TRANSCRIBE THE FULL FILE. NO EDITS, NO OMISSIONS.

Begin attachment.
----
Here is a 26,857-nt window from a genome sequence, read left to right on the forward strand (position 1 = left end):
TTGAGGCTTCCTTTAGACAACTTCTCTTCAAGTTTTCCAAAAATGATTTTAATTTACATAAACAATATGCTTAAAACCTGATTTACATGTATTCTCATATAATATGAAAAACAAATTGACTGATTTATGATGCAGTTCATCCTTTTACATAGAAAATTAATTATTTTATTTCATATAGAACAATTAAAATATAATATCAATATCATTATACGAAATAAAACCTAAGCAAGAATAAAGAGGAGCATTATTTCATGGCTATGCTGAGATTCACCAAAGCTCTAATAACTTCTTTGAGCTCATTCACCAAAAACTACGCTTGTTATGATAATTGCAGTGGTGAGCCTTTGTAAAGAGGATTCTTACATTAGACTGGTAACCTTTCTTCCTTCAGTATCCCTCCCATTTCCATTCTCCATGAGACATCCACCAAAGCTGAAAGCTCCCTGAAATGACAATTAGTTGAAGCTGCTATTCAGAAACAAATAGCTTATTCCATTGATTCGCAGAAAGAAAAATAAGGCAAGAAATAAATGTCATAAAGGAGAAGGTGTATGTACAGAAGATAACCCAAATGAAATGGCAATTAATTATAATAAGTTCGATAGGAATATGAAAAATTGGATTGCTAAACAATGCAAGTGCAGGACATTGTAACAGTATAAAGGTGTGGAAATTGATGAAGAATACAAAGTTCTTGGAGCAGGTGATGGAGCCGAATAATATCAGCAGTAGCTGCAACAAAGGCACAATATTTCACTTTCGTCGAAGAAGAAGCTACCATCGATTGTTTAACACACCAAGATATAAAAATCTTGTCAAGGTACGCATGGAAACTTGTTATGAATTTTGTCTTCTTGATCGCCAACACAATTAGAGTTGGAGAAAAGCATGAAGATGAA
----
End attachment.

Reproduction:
Here is a 26,857-nt window from a genome sequence, read left to right on the forward strand (position 1 = left end):
TTGAGGCTTCCTTTAGACAACTTCTCTTCAAGTTTTCCAAAAATGATTTTAATTTACATAAACAATATGCTTAAAACCTGATTTACATGTATTCTCATATAATATGAAAAACAAATTGACTGATTTATGATGCAGTTCATCCTTTTACATAGAAAATTAATTATTTTATTTCATATAGAACAATTAAAATATAATATCAATATCATTATACGAAATAAAACCTAAGCAAGAATAAAGAGGAGCATTATTTCATGGCTATGCTGAGATTCACCAAAGCTCTAATAACTTCTTTGAGCTCATTCACCAAAAACTACGCTTGTTATGATAATTGCAGTGGTGAGCCTTTGTAAAGAGGATTCTTACATTAGACTGGTAACCTTTCTTCCTTCAGTATCCCTCCCATTTCCATTCTCCATGAGACATCCACCAAAGCTGAAAGCTCCCTGAAATGACAATTAGTTGAAGCTGCTATTCAGAAACAAATAGCTTATTCCATTGATTCGCAGAAAGAAAAATAAGGCAAGAAATAAATGTCATAAAGGAGAAGGTGTATGTACAGAAGATAACCCAAATGAAATGGCAATTAATTATAATAAGTTCGATAGGAATATGAAAAATTGGATTGCTAAACAATGCAAGTGCAGGACATTGTAACAGTATAAAGGTGTGGAAATTGATGAAGAATACAAAGTTCTTGGAGCAGGTGATGGAGCCGAATAATATCAGCAGTAGCTGCAACAAAGGCACAATATTTCACTTTCGTCGAAGAAGAAGCTACCATCGATTGTTTAACACACCAAGATATAAAAATCTTGTCAAGGTACGCATGGAAACTTGTTATGAATTTTGTCTTCTTGATCGCCAACACAATTAGAGTTGGAGAAAAGCATGAAGATGAA